Bridesmaid with cancer kicked out of wedding party for refusing to wear a wig

The bride had previously been supportive of her friend (Picture: Getty)

We’ve seen a fair few stories of bridezillas in our time, but this one probably takes the spot for the most horrific yet.

While limitations on what the bridesmaids can wear or style themselves are normally a little over-the-top, when the bride’s supposed best mate has just gone through cancer treatment, those demands become completely insensitive.

One woman shared her experience of this on Reddit, in a post titled ‘I think I was kicked off the bridal party for refusing to wear a wig’.

She detailed how the bride, Karen, was maid of honour at her own wedding, and invited her to be a bridesmaid around 18 months ago, with the friends both excited at the upcoming nuptials.

The bridesmaid was then diagnosed with cancer over the last year, having to undergo radiation and chemotherapy and, as a result, losing her hair.

Despite Karen being supportive and even taking her friend out for a drink to celebrate her ongoing recovery, she then seemed to change.

The poster wanted to know if they were ‘overthinking’ (Picture: Reddit)

Karen offered to take her friend wig shopping, but the bridesmaid politely declined wearing one for the wedding, as she had felt it was important not to stigmatise hair loss after cancer treatment, and had even done charity work on the topic.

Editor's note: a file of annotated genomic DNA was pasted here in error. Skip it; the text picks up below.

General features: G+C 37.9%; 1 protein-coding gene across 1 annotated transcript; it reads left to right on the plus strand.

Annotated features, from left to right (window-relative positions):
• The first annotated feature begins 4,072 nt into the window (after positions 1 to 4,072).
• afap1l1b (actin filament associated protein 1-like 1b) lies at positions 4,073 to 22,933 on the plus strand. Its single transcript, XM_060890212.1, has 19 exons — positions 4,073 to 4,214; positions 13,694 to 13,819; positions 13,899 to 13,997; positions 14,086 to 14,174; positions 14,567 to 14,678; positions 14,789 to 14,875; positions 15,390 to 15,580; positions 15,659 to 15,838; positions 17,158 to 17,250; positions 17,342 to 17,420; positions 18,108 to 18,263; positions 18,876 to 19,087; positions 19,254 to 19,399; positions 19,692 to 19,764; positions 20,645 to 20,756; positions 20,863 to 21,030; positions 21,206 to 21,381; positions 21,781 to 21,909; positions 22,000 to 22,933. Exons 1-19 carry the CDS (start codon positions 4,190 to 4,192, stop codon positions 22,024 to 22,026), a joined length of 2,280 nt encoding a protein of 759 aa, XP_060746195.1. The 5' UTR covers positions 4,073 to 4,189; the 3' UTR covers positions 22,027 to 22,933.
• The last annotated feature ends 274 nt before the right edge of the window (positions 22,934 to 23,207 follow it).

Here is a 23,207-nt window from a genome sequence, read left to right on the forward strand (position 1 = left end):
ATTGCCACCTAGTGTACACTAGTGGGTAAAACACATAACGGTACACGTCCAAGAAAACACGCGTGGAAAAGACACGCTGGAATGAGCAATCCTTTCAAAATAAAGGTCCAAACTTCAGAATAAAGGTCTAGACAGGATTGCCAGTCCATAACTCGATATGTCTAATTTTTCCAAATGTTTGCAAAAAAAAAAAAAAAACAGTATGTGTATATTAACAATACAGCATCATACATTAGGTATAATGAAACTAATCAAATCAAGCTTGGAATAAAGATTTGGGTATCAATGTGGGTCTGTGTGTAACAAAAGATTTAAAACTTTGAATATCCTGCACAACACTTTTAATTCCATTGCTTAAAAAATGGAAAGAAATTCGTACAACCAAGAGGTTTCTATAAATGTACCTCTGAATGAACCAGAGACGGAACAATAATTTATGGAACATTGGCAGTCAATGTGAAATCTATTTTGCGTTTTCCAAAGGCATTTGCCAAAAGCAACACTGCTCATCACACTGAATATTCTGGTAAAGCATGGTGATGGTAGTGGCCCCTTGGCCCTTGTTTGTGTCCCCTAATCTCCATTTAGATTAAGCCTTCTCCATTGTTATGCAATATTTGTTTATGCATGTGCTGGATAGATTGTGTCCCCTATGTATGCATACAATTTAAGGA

From there, it all appeared to go south, with the bride calling up the friend and saying that they’d have to cut her from the wedding party due to space issues.

When asking other bridesmaids (who hadn’t been kicked out) it appeared as if the dropping may have been due to Karen not wishing to have a woman in the pictures with a bald head.

Understandably, the now ex-bridesmaid was distraught, and looking for advice on whether she should go to the wedding at all, particularly as she’s not been able to get in touch with the bride.

Commenters came to reassure the poster that she was not overthinking the situation as she had worried, with one replying: ‘You are not overthinking this. I think she is only as supportive as it doesn’t interfere with her life, otherwise she would know and understand your feeling on this.

‘I’m not sure you are as close as you think. I’d send a message that you have a good idea what she’s really thinking and that she owes you the truth. I honestly wouldn’t go if she insists on the wig or the lying…’

Another said: ‘Karen is not your friend. You’ve dealt with the toxicity of chemo, now time to deal with the toxic ‘friend”.

Our thoughts exactly.

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